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In December 2021, we entered into a credit agreement with Sub. of Public Company H (the “Sub. of Public Company H Credit Agreement”) to provide it with a $100.0 million senior secured credit facility, of which, we committed $60.0 million, A BDC Warehouse II, LLC (“Warehouse”), a fund affiliated with us and our Manager, committed $10.0 million, and a third-party lender committed $30.0 million of the aggregate principal amount. Upon closing, the lenders funded $75.0 million in aggregate principal amount, of which we funded approximately $42.5 million. The remaining $25.0 million principal amount may be funded by the lenders pro rata in accordance with their commitment at any time on or prior to December 16, 2022 upon request by the Sub. of Public Company H and subject to the terms and condition specified under the Sub. of Public Company H Credit Agreement. The credit facility with Sub. of Public Company H (the “Sub. of Public Company H Credit Facility”) also includes an option for the borrower, upon its request and subject to its achievement of predetermined milestones and the terms and conditions of the Sub. of Public Company H Credit Agreement, to increase the amount of the Sub. of Public Company H Credit Facility by up to $50.0 million on or around December 16, 2022, to be funded by one or more of the lenders. The Sub. of Public Company H Credit Facility is guaranteed by Public Company H, as parent of the borrower, as well as certain of its subsidiaries and affiliated entities. The lenders’ commitment under the Sub. of Public Company H Credit Facility is secured by liens on substantially all assets of the borrower and certain of its subsidiaries and affiliated entities, including, in particular, owned real estate in several states. AFC Agent, LLC (“AFC Agent”), an entity wholly owned by
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Mr. Tannenbaum, our Chief Executive Officer and Chairman of our Board, and Mrs. Tannenbaum, our Managing Director, Head of Origination and Investor Relations, serves as administrative agent to the lenders under the Sub. of Public Company H Credit Facility.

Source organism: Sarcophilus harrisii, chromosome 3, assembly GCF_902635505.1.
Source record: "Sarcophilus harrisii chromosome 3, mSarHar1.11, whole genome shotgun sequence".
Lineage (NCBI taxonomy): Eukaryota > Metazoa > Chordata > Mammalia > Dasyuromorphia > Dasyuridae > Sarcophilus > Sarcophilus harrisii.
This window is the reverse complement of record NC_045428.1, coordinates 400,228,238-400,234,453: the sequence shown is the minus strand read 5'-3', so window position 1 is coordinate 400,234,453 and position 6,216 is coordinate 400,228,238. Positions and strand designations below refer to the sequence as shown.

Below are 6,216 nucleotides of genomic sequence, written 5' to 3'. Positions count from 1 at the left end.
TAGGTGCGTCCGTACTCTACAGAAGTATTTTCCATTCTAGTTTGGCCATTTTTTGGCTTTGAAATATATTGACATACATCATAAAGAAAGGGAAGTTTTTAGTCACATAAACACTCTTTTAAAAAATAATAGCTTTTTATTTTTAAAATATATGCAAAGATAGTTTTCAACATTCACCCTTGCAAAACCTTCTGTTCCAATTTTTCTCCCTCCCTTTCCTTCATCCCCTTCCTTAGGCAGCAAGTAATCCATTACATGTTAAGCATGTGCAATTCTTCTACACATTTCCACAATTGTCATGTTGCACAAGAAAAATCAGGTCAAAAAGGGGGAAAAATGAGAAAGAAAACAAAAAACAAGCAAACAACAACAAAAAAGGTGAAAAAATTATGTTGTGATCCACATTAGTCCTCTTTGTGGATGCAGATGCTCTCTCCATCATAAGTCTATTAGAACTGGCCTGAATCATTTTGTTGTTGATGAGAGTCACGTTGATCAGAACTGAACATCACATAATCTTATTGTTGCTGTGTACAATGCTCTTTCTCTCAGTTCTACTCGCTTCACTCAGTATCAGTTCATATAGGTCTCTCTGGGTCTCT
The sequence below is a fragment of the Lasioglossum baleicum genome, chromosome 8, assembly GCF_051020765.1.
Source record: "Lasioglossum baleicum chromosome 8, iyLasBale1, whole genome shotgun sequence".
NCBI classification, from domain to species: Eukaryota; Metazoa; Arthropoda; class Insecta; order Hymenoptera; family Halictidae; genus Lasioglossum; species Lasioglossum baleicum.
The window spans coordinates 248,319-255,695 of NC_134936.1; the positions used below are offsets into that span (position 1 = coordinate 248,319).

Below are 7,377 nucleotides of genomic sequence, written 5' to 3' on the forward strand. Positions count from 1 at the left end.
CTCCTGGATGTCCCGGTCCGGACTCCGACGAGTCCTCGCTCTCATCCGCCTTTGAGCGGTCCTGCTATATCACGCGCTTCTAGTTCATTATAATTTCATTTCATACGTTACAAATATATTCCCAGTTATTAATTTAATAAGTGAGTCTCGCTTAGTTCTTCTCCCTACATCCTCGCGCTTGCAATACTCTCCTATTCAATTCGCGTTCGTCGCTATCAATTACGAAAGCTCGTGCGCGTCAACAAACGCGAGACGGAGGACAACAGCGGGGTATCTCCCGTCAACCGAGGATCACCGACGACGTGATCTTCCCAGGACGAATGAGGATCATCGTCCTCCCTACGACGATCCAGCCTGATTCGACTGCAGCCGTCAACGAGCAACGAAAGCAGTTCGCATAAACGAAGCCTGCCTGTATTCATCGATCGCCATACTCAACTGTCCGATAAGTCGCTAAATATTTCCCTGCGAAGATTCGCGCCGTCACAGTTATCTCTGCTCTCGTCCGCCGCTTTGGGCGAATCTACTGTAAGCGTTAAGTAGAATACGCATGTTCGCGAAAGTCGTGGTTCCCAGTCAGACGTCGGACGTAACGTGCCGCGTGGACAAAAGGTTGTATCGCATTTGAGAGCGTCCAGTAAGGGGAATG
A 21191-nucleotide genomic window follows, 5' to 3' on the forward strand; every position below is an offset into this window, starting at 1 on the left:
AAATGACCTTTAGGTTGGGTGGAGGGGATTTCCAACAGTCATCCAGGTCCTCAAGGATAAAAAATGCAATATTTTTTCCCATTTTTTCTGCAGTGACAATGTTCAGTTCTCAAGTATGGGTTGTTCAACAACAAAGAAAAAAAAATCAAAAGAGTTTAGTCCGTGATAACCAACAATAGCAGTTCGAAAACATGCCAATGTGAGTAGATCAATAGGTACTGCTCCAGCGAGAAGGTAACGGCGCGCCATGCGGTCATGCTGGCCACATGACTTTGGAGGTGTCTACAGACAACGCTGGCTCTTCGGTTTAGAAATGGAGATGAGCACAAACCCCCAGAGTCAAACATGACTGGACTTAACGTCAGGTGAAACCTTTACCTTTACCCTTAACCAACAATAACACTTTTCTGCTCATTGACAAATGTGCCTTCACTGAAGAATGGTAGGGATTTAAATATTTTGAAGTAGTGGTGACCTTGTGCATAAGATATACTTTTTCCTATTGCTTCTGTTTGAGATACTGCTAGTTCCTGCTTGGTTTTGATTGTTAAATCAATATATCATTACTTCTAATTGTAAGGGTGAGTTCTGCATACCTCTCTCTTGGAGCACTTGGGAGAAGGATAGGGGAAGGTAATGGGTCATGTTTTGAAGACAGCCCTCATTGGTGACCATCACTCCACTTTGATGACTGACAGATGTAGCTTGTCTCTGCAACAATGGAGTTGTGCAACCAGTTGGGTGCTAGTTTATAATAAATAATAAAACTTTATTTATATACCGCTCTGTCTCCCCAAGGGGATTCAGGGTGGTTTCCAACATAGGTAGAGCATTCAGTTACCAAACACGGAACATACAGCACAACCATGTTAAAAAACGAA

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In December 2021, we declared a regular cash dividend of $0.50 per share of our common stock, relating to the fourth quarter of 2021, which will be paid on January 14, 2022 to stockholders of record as of December 31, 2021. The estimated aggregate amount of the regular cash dividend payment is approximately $8.2 million.
For the year ended December 31, 2021, our gross funding was $302.5 million and our net funding, taking into account loan repayments and amortization, was $275.5 million. In total, we closed on total new debt commitments of $341.3 million during the twelve months ended December 31, 2021.
COVID-19
Over the course of the coronavirus (“COVID-19”) pandemic, medical cannabis companies have been deemed “essential” by almost all states with legalized cannabis and stay-at-home orders. Consequently, the impact of the COVID-19 pandemic and the related regulatory and private sector response on our financial and operating results for the period ended September 30, 2021 was somewhat mitigated as all of our borrowers were permitted to continue to operate during this pandemic and we have not experienced any payment defaults by our borrowers nor have we made any concessions on any payments due, in each case, related to the COVID-19 pandemic.